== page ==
Asherman syndrome is a rare condition that affects the uterus. In people with this condition, scar tissue or adhesions form in the uterus due to an injury.

In severe cases, the entire front and back walls of the uterus can fuse together. In milder cases, the adhesions can appear in smaller areas of the uterus. The adhesions can be thick or thin, and may be sparsely located or merged together.

The majority of people with Asherman syndrome have few or no periods. Some people have pain at the time their period should be due, but don’t have any bleeding.

This could indicate that you’re menstruating, but the blood is unable to leave the uterus because scar tissue blocks the exit.

If your periods are sparse, irregular, or absent, it may be due to another condition, such as:

Contact your doctor if your periods stop or become infrequent. They can use diagnostic tests to identify the cause and begin treatment.

Some people with Asherman syndrome have difficulties conceiving or have recurrent miscarriages.

It is possible to become pregnant if you have Asherman syndrome, but the adhesions in the uterus can pose a risk to the developing fetus. Your chances of miscarriage and stillbirth may be higher than in people without this condition.

Asherman syndrome can also increase your risk during pregnancy of placenta previa, placenta increta, and excessive bleeding.

Your doctors can monitor your pregnancy closely if you have Asherman syndrome.

It’s possible to treat Asherman syndrome with surgery. This surgery can usually increase your chances of getting or staying pregnant. Doctors recommend waiting a full year after surgery before you begin trying to conceive.

According to the International Asherman’s Association, about 90% of all cases of Asherman syndrome occur following a dilation and curettage (D and C) procedure.

Doctors generally perform a D and C for an incomplete miscarriage, a retained placenta after delivery, or an elective abortion.

If they perform a D and C between 2 to 4 weeks following delivery for a retained placenta, then there’s a 25% chance of developing Asherman syndrome. The risk of developing this condition increases the more D and C procedures a person has.

Sometimes adhesions can occur as the result of other pelvic surgeries, such as a caesarean section or removal of fibroids or polyps.

If your doctor suspects Asherman syndrome, they’ll usually first take blood samples to rule out other conditions that could be causing your symptoms. They may also use an ultrasound to look at the thickness of the uterine lining and the follicles.

Hysteroscopy is possibly the best method to use in the diagnosis of Asherman syndrome. During this procedure, your doctor will dilate your cervix and then insert a hysteroscope.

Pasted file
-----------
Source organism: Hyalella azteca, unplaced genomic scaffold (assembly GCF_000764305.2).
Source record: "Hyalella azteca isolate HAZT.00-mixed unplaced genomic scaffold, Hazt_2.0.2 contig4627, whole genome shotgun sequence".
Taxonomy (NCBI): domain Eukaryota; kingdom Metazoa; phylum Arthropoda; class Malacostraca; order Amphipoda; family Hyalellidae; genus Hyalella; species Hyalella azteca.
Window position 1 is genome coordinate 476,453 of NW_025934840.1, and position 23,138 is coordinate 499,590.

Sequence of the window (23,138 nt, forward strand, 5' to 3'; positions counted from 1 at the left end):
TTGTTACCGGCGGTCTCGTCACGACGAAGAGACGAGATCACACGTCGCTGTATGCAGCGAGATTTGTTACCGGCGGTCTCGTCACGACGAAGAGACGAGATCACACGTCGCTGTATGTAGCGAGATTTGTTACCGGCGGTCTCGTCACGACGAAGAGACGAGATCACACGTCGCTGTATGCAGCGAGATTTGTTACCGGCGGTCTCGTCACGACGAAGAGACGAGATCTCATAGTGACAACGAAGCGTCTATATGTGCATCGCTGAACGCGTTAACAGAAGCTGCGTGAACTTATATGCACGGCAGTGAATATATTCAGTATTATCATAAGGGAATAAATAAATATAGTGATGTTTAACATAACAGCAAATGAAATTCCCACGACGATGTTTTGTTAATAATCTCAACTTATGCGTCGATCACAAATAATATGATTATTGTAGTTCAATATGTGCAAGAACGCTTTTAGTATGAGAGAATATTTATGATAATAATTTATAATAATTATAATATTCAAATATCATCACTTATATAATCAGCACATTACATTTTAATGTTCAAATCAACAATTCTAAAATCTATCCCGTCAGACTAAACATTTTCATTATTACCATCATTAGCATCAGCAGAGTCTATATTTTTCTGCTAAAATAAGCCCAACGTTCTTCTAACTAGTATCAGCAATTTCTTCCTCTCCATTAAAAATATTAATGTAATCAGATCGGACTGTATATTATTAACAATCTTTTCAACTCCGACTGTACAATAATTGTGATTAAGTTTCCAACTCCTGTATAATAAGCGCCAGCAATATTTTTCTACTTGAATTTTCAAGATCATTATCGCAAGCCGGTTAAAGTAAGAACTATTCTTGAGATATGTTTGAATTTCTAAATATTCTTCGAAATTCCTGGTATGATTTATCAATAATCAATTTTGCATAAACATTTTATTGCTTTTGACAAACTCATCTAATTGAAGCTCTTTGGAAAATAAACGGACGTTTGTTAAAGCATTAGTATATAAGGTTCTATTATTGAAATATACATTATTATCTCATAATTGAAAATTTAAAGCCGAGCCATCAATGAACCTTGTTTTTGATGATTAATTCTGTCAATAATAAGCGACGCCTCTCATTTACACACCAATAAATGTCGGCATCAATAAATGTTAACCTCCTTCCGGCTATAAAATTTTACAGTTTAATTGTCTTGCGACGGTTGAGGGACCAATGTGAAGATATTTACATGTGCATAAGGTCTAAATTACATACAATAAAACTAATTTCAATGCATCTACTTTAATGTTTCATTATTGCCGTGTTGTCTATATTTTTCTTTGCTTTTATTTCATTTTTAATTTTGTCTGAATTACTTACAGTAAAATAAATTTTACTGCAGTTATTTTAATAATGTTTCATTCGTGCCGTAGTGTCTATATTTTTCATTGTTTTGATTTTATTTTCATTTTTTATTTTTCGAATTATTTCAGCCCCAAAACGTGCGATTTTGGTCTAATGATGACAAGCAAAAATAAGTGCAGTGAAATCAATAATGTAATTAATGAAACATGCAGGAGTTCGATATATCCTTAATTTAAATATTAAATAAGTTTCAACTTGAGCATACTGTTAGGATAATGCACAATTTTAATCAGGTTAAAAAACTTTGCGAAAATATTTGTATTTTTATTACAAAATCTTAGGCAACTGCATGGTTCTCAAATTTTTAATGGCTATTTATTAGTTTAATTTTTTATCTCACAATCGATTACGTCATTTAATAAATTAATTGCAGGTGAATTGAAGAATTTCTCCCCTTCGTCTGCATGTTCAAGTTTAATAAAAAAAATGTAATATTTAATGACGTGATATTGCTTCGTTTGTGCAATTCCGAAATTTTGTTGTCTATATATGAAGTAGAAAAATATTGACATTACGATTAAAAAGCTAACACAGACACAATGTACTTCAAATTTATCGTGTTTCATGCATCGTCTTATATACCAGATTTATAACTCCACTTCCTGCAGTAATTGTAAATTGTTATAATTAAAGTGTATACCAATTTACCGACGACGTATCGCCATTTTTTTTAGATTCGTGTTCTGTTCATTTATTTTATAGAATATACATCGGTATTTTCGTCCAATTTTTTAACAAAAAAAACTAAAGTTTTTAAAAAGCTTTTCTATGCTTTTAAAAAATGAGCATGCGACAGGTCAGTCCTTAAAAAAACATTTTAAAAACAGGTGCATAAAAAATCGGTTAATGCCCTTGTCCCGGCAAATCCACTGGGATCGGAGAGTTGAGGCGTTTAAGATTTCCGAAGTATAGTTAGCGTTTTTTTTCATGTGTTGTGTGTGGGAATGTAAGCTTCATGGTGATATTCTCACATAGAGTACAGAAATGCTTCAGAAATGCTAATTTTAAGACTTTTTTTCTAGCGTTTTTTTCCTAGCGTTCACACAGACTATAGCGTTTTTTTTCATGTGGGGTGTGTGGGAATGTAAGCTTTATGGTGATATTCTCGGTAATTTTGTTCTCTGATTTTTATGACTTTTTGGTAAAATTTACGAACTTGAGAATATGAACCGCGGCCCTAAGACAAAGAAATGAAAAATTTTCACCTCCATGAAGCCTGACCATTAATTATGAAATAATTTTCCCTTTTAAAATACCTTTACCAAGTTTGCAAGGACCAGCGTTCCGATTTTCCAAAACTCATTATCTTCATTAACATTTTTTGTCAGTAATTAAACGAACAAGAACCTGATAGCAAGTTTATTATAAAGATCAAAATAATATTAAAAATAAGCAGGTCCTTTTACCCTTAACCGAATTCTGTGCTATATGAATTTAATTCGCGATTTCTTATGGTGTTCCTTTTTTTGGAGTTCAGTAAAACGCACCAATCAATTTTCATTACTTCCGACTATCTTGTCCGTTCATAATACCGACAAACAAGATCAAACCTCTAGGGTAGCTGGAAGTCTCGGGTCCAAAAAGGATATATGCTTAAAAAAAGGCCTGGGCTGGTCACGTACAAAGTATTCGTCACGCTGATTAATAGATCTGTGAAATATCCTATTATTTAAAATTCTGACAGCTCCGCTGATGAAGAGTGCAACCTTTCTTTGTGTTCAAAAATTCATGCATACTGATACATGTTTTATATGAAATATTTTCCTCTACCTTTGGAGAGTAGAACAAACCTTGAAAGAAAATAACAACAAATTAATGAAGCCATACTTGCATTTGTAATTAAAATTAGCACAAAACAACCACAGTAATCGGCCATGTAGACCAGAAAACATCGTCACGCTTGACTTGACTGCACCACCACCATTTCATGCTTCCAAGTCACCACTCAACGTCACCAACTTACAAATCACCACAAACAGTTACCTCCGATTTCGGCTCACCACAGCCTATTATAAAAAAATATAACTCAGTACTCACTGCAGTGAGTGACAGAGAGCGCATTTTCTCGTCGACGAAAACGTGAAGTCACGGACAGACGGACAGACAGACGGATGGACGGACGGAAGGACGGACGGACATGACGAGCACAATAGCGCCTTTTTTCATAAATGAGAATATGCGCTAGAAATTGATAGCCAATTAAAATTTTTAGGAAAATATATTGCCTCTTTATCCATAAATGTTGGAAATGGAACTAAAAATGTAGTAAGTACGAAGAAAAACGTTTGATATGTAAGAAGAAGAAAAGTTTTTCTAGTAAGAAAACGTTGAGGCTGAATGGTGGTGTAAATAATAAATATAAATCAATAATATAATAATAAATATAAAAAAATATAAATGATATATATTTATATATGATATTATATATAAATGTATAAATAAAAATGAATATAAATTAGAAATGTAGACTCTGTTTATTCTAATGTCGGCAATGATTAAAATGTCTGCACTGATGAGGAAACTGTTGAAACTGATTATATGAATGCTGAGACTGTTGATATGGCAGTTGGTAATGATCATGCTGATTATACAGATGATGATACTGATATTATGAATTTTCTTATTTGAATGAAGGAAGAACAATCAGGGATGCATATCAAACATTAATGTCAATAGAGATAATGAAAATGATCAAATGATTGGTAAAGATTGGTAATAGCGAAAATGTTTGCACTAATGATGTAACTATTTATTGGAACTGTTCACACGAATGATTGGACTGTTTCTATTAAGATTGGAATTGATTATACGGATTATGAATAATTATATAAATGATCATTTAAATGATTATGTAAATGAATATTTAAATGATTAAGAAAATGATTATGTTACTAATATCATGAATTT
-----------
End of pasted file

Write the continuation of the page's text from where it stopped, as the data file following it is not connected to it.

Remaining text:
A hysteroscope is like a small telescope. Your doctor can use the hysteroscope to look inside your womb and see if any scarring is present.

Your doctor may also recommend a hysterosalpingogram (HSG). An HSG can help your doctor see the condition of your uterus and fallopian tubes.

During this procedure, a doctor injects a special dye into the uterus to make it easier for them to identify problems with the uterine cavity, or growths or blockages to the fallopian tubes, on an X-ray.

Talk with your doctor about getting a test for this condition if you have:

  • had uterine surgery and your periods have become irregular or stopped
  • recurrent miscarriages
  • difficulties conceiving

Doctors can treat Asherman syndrome using a surgical procedure called an operative hysteroscopy. A doctor attaches small surgical instruments to the end of the hysteroscope, which they then use to remove adhesions. A doctor will give you a general anesthetic for the procedure.

After the procedure, the doctor will give you antibiotics to prevent infection and estrogen tablets to improve the quality of the uterine lining.

The doctor will then perform a repeat hysteroscopy at a later date to check the operation’s effectiveness and that your uterus is free from adhesions.

It’s possible for adhesions to reoccur following treatment, so doctors recommend waiting a year before trying to conceive to ensure that this does not occur.

You may not need treatment if you do not plan to conceive and the condition does not cause you pain.

The best way to prevent Asherman syndrome is to avoid the D and C procedure. In most cases, it should be possible to choose medical evacuation following a missed or incomplete miscarriage, retained placenta, or post-birth hemorrhage.

If you require a D and C, the surgeon can use an ultrasound to guide them and reduce the risk of damage to the uterus.

Asherman syndrome can make it difficult to conceive. It can also increase your risk of serious complications during pregnancy. But the condition is often preventable and treatable.

If you have Asherman syndrome and difficulty with fertility, consider reaching out to a support group. There are options for people who want children but experience difficulty getting or staying pregnant. These options include surrogacy and adoption.